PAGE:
Old habits die hard. New habits die harder

Humans are creatures of habit. These habits – even if pointless, annoying, or, in extreme cases, immoral and possibly unlawful – can become invisibly and almost intractably ingrained.

Many adults, for example, publicly masticate chewing gum almost continuously, even whilst involved in conversation. This ensures that those around them can enjoy the sounds and sights of a special sort of eating: that of a food group which apparently evades consumption. Do gum chewers think that they are somehow more groovy and alluring as a result? Do they imagine, even for a moment, that the authority of their words (or even just the quality of their diction) is improved in any way?

And taxi drivers routinely seem to imagine that a passenger will be more comfortable if they accelerate as hard as possible whenever they need to speed up, and if they always brake at a rate close to that of an emergency stop when slowing down [1].

If, like me, you’ve ever dared to ask offenders in the above categories if they wouldn’t mind putting their habit on hold until later – perhaps when they have a more tolerant paying passenger, or when they are talking to someone who has never before seen a human mouth awash with saliva – then you’ll know what response to expect.

You’ll rarely get aggression, thankfully. But you’ll even more rarely get actual acceptance. Instead, you’ll be treated to a disrespectfully quizzical look, as though you’re from another era, another planet, or even another species.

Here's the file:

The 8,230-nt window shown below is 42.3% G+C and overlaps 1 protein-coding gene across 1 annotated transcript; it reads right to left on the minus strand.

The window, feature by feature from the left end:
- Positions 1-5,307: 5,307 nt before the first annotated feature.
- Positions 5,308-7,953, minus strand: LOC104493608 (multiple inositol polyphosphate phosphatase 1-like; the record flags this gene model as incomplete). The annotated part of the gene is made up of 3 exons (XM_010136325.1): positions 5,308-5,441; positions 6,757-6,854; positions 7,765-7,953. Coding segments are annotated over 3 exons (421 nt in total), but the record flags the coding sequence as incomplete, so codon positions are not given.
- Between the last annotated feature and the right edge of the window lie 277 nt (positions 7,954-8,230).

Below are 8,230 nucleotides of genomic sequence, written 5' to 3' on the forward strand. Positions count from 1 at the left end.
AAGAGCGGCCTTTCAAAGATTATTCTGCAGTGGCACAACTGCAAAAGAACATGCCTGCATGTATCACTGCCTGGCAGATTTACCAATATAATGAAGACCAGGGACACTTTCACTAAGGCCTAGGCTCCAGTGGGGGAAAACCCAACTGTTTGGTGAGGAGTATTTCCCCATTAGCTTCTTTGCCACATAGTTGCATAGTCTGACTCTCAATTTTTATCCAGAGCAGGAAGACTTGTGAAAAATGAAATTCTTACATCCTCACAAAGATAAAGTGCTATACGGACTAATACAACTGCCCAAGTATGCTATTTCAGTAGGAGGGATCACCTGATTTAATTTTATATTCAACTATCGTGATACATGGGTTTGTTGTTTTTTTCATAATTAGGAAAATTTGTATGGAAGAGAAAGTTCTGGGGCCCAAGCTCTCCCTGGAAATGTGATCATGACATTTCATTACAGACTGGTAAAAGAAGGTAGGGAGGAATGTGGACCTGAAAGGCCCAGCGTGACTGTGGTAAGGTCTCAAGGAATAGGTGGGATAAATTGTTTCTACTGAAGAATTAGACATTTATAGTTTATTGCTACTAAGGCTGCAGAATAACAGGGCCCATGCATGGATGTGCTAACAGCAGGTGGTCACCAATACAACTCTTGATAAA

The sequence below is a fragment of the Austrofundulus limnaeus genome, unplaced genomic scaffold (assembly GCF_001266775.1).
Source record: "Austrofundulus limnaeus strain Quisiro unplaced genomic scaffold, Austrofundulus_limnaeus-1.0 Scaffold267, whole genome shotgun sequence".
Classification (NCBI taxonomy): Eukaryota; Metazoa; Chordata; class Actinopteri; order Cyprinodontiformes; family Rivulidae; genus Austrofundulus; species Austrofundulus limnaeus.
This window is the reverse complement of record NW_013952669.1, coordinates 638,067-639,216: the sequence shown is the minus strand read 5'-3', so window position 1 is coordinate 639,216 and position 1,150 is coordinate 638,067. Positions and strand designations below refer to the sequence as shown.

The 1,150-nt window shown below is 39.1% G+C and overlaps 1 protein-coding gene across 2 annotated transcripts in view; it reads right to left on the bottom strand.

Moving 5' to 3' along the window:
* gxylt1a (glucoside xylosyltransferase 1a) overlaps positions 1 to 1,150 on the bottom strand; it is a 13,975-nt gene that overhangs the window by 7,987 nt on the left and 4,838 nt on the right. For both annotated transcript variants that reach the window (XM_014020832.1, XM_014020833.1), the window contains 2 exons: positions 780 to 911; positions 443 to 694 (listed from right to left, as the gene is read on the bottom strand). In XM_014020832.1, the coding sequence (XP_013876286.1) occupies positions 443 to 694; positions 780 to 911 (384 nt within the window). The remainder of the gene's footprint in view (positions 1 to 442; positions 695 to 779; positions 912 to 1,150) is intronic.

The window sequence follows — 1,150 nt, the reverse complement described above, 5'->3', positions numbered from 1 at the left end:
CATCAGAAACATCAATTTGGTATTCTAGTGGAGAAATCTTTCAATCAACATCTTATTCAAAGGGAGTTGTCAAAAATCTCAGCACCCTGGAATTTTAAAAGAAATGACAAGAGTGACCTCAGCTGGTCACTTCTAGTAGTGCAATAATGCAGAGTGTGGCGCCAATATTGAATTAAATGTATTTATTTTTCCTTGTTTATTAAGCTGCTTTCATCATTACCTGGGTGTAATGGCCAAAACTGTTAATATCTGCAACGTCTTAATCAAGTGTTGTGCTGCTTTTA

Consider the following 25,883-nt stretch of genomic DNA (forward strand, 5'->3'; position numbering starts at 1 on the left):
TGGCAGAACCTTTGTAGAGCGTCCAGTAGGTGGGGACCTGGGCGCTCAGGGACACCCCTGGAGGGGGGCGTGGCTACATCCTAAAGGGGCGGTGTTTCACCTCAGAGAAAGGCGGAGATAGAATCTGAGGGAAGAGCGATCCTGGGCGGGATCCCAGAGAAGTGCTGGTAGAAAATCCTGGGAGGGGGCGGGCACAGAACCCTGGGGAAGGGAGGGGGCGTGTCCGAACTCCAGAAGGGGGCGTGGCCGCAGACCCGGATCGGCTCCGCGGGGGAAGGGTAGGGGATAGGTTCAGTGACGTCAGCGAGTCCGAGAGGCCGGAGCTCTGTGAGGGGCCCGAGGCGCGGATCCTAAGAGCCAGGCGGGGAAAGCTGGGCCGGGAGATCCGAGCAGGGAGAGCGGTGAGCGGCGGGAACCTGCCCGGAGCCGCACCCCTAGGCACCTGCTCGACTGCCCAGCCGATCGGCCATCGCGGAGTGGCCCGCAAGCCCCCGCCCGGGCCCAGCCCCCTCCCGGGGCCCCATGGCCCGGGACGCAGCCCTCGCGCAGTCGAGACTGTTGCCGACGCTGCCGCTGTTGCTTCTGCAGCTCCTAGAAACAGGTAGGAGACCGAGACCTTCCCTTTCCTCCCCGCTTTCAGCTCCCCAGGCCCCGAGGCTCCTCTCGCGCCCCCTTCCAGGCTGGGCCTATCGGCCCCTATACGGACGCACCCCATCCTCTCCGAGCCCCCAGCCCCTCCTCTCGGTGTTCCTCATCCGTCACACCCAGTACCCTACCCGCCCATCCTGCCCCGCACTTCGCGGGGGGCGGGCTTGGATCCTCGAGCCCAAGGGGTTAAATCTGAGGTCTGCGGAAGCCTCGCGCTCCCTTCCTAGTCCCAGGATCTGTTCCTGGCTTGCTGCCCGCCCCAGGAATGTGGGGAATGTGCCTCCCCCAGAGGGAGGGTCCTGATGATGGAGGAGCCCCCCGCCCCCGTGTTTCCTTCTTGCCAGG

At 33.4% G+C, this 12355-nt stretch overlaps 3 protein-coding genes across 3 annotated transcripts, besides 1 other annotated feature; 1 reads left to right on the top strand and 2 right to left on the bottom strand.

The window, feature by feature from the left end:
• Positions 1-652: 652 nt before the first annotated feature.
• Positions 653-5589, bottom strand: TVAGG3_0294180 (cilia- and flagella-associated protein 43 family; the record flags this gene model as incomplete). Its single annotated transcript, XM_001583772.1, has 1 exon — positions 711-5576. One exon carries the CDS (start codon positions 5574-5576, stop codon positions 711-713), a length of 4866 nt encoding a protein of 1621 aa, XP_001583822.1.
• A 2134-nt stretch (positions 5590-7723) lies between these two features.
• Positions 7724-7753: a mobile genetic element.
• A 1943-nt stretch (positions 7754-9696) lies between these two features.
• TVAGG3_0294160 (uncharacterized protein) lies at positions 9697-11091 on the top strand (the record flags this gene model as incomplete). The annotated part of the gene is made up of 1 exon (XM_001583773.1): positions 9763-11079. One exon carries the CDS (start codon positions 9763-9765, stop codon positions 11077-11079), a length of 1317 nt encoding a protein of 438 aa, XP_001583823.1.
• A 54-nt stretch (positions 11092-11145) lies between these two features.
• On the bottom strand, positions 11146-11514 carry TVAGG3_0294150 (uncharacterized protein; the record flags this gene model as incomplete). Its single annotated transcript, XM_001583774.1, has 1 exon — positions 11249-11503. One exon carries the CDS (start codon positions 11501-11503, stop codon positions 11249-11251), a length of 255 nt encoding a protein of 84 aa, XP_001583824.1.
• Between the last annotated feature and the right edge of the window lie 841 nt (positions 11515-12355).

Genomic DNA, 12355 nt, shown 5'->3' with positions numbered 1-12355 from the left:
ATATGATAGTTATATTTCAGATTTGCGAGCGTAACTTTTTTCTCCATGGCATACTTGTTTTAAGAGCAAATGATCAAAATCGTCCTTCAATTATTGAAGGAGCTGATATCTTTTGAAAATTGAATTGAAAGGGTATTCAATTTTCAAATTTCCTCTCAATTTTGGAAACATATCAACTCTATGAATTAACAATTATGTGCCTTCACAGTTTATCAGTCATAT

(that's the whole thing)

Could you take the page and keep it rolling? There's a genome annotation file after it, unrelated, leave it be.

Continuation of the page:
Sadly, many, if not most of us, have similar attitudes in respect of computer security.

Many of us thoughtlessly snap digital photos wherever we feel like it, yet quickly become aggrieved if someone in shot asks us not to do so. We tailgate our colleagues through controlled entrances, yet accuse them of being toadies if they confront us about it. We upload for public viewing “amusing” images which we know will embarrass a friend, yet make out they’re a spoilsport if they object.

We travel to South East Asian countries with lax intellectual property laws, knowingly buy counterfeit goods, and bring them back into Australia as personal items, relying on a legal loophole which means we won’t be prosecuted. We download and install anything and everything we like onto our PCs, yet blame the bank when our credit card details – or, worse, more intimate parts of our identity – are plundered by cybercriminals.

If we really mean to defeat those selfsame cybercriminals, then we must, collectively, lift our game.

If, as some developed economies are already concluding, internet access is a human right (or at least an increasing necessity for an increasing portion of our necessary dealings with government bureacuracy), then there is a concomitant responsibility on all of us to improve our online behaviour to suit the internet era.

By all means go on chewing gum. Go on driving like someone who’s determined to give a resounding practical demonstration of the Central Limit Theorem.

But please don’t behave like a clown online, since your buffoonery is highly likely to affect other people. As Ali G once said, “Respect.”

[1] Note to taxi drivers with hybrid petrol/electric vehicles: a heavy right foot is a waste of your investment. To the many stab-and-jab Prius drivers in Vancouver, BC: take a vacation in Wellington, New Zealand. Learn how hybrid vehicles can delight customers and increase tips whilst significantly lowering costs. And, since someone else will be doing the driving, try some of Aotearoa’s extraordinarily and affordably palatable wines!